I Too Have Lived in Arcadia is a play of straightforward meaning smothered by form and language that is far too complex. The external "story" (using this world is vaguely analogous to speaking of the Bible's "plot") shows a man, representing the artist, or creator, fleeing from the temptation and challenge of fame. The artist goes in self-exile to a desolate "honest island" with a woman who is the spirit, within himself, of learning and self-improvement. But also within him is the spirit of a former mistress, fame, still calling him to creation. Using the vitality and comfort of fortune and power as her lures, she holds behind these overt blandishments the artist's recollection of his past creations and the joy they brought him. In his withdrawal from fame and creation is the basis of his discontent, for the force of learning is barren of inspiration for the artist, and he neither is ready for calm perfection, nor can he create such an atmosphere as Arcadia.
Now, despite the rather Marxian concept of perfection, containing for the imperfect artist the seeds of its own downfall, this play is not particularly startling or inflammatory. One must then ask if its general obscurity and murky symbolism are quite justified. Granting Arcadia its moments of brilliant imagery, and a really fine scene between the artist and his ex-mistress, the poetry is not, intrinsically, worth the effort of picking what is good from the shielding verbiage. Neither does the authoress, V. R. Lang, enjoy so glittering a reputation that one is compelled to find out just what she means. Another poet's cry for "more substance and less art" is in order, despite many moments and touches of merit.
With their complicated vehicle the actors do quite nobly, shunning the obvious for almost impressionistic interpretations. Bronia Sielewicz, reading the part of Arcadian Chloris, has a magnificent voice and a most engaging manner. She makes Chloris a good deal more than the vapidly pedantic cipher that might be fashioned by a less accomplished actress. In her opening scene with the well-intentioned artist, played by Peter Sourian, Miss Sielewicz is quite tender and understanding, giving the impression of being inspired, but not inspiring, Sourian matches this performance with, what seems at first (and may be, since it is consistent throughout), a generally plodding interpretation, without verve or vigor. In terms of the play this is precisely the wanted effect, and this same interpretation is perfect, meshing with the ex-mistress' calculating shrewdness, when the two finally meet. Phoebe, the symbol of fame's temptation, is admirably played by Sarah Braveman. Her Tallulah Bankhead reading of the part manages to suggest both the grossness and warmth of her character.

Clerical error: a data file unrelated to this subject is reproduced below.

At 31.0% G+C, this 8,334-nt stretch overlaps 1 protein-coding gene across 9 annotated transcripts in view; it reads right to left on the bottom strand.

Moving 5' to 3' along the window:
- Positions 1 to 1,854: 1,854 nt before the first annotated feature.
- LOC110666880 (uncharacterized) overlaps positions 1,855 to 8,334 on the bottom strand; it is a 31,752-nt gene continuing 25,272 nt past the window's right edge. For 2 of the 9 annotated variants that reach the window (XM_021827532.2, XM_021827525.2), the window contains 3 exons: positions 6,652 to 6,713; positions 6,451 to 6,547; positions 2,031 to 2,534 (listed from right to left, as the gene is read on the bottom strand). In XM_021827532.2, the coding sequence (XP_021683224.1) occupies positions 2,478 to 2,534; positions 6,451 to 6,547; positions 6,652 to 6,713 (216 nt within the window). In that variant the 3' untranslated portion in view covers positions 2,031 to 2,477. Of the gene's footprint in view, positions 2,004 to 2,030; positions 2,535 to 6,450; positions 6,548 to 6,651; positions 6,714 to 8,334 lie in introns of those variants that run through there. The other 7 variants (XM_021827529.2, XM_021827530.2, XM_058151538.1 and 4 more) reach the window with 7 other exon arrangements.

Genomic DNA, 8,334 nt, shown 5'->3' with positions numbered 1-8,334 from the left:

With Phoebe is a poodle, played by Royall Tyler, who speaks French translations of American jazz slang. What he symbolizes beyond the result of Damon's frantic creativeness, is a puzzle--and an example of Miss Lang's obtuseness. Nevertheless, Tyler senses the impressionistic mood of the evening and, in a small part, acts accordingly with fair success.
The director for Arcadia is Lyon Phelps, and if the meshing of the three main performances was his idea, he did an excellent job. Otherwise, pacing and blocking pretty well account for themselves, although neither is particularly fascinating.
As a curtain raiser, there is, for some reason or other, Alfred de Musset's A Door Must Be Open Or Shut, a one act play of trivial epigram and some humor, featuring the well-developed acting of Leslie Cass as a teasing and flirting Marquise. Joseph Mitchell plays a droll, glib Count with too much seriousness, and in too much of a hurry, leaving any timing up to the capable Miss Cass. The program notwithstanding, there was no indication that the play had a director, both Miss Cass and Mitchell fending--and fairly well--for themselves.
The scenery for both pieces is by Richard Kaplan. For Arcadia he showed imagination with a set of suggestive stick construction and stark blue-grey flats. The de Musset piece he tried to furnish with draperies and props that, supposed to be sumptuous, were merely shabby.
In all, it is an actors' bill at the Poets' Theatre. They do excellent bits in one piece that is too unexciting and another that is, perhaps, too ambitious.